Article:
Hawaii may become first state to use DNA tests to allocate benefits

Hawaii is now taking comments on a proposed rule change that would allow the state to use DNA tests in qualifying for benefits limited to native Hawaiians.  The state Department of Hawaiian Home Lands provides “homestead leases,” a 99-year contract to use land for the price of one dollar a year, to people who have 50% Native Hawaiian blood.  Up until now, the only way to prove that was through birth certificates.  But now, following settlement of a lawsuit by a man named Leighton Pang Kee, whose father was not named on his birth certificate, the state is considering official examination of DNA in the allocation of this benefit.

The Associated Press explains the background:

Passed by the U.S. Congress in 1921, the program is meant to provide economic self-sufficiency to Hawaiians by allowing them to use land to live on.

One theory about the origin of the 50 percent requirement is that it was required with the idea that eventually there would be no one left who could qualify, said Williamson Chang, a Native Hawaiian law professor at the University of Hawaii.

That hasn’t happened, as evidenced by the number of people on the homestead waitlist: more than 27,000 applicants. As of Nov. 30, there were 9,814 people leasing residential, agricultural and pastoral homestead lots statewide.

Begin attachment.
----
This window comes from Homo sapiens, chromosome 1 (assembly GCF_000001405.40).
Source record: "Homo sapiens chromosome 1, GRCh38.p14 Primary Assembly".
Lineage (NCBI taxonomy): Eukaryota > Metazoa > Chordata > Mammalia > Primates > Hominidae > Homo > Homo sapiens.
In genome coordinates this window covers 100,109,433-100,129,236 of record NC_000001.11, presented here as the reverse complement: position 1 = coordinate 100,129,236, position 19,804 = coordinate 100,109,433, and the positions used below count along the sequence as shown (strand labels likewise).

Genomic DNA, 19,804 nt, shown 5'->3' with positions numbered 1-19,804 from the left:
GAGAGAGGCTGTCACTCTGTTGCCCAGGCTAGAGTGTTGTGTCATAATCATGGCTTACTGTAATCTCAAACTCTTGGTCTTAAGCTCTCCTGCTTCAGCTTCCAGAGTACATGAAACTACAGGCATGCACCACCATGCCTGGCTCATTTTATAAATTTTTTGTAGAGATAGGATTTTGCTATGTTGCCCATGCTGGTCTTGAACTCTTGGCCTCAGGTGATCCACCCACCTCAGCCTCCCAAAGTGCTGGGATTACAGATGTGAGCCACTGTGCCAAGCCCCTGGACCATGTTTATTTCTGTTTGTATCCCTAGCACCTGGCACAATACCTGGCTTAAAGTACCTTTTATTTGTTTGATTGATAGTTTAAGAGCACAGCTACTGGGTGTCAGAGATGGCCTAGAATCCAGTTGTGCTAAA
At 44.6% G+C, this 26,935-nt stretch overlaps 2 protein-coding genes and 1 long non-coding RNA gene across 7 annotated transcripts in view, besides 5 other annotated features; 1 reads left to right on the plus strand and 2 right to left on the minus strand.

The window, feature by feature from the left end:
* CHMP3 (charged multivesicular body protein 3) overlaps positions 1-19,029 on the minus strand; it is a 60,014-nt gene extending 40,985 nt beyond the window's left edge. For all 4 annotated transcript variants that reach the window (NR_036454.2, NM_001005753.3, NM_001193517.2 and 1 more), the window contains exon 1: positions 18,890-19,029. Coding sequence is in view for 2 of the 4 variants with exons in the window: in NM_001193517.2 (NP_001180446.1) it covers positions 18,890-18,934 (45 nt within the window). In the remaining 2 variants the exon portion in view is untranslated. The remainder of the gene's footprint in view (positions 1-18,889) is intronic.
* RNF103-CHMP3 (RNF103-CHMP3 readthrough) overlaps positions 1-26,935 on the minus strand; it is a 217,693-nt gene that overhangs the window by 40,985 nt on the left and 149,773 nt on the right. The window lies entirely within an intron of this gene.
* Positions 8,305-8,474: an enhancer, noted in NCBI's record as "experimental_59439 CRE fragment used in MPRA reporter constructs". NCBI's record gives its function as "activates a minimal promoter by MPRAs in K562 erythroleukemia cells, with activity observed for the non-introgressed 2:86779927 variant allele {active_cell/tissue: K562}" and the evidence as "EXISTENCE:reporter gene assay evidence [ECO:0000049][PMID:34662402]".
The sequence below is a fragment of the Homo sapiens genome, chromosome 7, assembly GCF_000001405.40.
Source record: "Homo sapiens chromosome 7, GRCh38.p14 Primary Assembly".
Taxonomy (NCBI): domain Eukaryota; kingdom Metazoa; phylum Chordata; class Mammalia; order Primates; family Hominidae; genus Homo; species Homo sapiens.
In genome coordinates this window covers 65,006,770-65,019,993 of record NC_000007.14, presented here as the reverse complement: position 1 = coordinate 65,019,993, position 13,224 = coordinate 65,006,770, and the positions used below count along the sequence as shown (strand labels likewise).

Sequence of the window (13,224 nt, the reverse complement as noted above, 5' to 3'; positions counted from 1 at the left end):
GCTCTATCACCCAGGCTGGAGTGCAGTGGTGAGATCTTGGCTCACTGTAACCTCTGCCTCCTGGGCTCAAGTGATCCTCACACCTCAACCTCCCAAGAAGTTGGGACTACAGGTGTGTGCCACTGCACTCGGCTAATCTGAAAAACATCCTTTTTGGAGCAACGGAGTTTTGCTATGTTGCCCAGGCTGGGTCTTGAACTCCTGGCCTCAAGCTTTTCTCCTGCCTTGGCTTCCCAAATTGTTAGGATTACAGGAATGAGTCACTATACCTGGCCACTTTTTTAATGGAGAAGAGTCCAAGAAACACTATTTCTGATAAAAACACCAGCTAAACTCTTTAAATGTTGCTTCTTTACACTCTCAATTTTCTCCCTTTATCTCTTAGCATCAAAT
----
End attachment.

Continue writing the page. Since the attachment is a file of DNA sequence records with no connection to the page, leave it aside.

With roughly three times as many people on the waiting list as leases available, and with land prices in Hawaii astronomical, this is obviously a highly coveted benefit.  I understand the guilt that attends the acquisition of land from the native Hawaiians – it is a corollary to the story of Native Americans on the Mainland.  And all sorts of regulations and benefits are allocated on the basis of race, despite that violating all sorts of constitutional strictures on equal treatment under the law.

But when and where does it end?  Racial castes ought to be anathema.

Hat tip: Peter von Buol

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